Oscillons From the Anti Sun
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Oscillons From The Anti-Sun
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This 4-disc box set features 3 CDs of EP tracks from 'Jenny Ondioline' to 'Captain Easychord' - compiling tracks from the band's rare Duophonic EPs and singles. A 4th DVD (NTSC/Region 1) disc of the accompanying promotional videos also includes TV appearances for The Word and Later with Jools Holland. All four discs in this set are packaged in a clam shell box, with free stickers. Too Pure. 2005.
When you're a prolific band that also happens to be mighty friendly to your obsessive compulsive collector fan base, you wind up releasing a lot of singles and EPs with material that's otherwise unavailable on your albums. And here, for the price of a Japanese pressing of the Fluorescences EP on an auction site alone, you get Stereolab's eight Elektra EPs, from 1993's Jenny Ondioline to 2001's Captain Easychord. The "groop"'s collaborative EPs ( Crumb Duck, Uilab) are not included, but there is a DVD with rarely-seen videos and television performances. This box set serves far more than a plug-the-gaps exercise for trainspotters; as with the singles collections Switched-On volumes one, two and three (did we not mention this band is prolific?), it's an intriguing retrospective of the band in their mature years. And unlike those comps, this set often highlights the band's more lengthy, experimental songs. "Les Yper Yper Sound," for instance, John McEntire's distorted, delightfully repetitious reworking of "Yper Sound" from Emperor Tomato Ketchup, is spine-tinglingly awesome. --Mike McGonigal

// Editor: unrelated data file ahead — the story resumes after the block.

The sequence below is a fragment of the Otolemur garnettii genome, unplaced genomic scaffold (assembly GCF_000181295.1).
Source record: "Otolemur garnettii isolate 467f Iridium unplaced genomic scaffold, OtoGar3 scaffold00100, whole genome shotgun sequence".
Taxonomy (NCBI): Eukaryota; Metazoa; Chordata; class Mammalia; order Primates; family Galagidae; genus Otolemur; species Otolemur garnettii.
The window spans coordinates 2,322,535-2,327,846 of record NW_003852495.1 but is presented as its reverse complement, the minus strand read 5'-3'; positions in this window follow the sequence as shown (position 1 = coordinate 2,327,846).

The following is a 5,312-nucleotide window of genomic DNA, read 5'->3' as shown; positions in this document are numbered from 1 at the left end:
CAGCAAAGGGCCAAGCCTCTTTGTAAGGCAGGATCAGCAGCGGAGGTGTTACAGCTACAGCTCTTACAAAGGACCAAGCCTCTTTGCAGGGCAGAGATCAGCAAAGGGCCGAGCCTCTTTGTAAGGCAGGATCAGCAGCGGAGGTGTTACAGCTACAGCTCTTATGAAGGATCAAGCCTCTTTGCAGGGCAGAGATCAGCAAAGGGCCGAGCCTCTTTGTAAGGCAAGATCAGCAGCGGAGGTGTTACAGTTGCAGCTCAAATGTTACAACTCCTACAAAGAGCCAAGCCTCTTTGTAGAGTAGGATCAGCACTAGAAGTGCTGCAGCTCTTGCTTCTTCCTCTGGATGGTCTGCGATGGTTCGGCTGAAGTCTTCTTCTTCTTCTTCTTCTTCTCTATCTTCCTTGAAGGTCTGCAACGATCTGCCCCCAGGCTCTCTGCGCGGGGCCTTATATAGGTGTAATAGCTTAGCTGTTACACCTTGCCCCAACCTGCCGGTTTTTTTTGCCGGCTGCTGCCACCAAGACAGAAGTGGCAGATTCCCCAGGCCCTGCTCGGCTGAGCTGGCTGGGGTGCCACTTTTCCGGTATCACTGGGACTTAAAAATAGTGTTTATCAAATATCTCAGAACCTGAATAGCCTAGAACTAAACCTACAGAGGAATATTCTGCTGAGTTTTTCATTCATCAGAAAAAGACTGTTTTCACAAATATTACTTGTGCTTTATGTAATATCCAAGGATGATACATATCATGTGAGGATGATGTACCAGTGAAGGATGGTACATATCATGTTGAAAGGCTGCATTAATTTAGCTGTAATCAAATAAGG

- Is Discontinued By Manufacturer : No
- Language : English
- Product Dimensions : 5.04 x 5.71 x 0.94 inches; 7.83 Ounces
- Manufacturer : Too Pure / Beggars
- SPARS Code : DDD
- Date First Available : January 30, 2007
- Label : Too Pure / Beggars
- ASIN : B0007YMRWS
- Number of discs : 4
- Best Sellers Rank: #234,951 in CDs & Vinyl (See Top 100 in CDs & Vinyl)
- Customer Reviews:
Top reviews from the United States
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The music is wonderful, often with more of an experimental or rougher edge than their albums. I haven't found a weak track yet; often I find myself saying "damn that's amazing" Sonically you couldn't ask for a better mastering job. Oscillons from the Anti-Sun is not only an excellent album in its own right but also acts as a kind of career retrospective showing both Stereolab's versitality and purity of vision throughout the years.
Now everything wasn't all sunshine and lollipops with Oscillons from the Anti-Sun, there were a few things I didn't like. The songs weren't sequenced by EP or release date but by feel. Although the sequencing works, I still find it mildly irritating. But I ripped this thing to my computer and can sequence the songs any way I care to. Number two is the cardboard CD case is almost impossible to open without ripping it. I had to struggle for some time before the damn thing finally bent to my will. Number three is that while personnel listings are given for each EP, none of the EPs are mentioned by name but by manufacturers number and date: "Originally released as D-UHF-D26, etc." But in the light of what you get for your money, at worst they're minor annoyances. For the Stereolab fan who hasn't collected these EPs already this is a no brainer. What are you waiting for? Click add to your shopping cart now.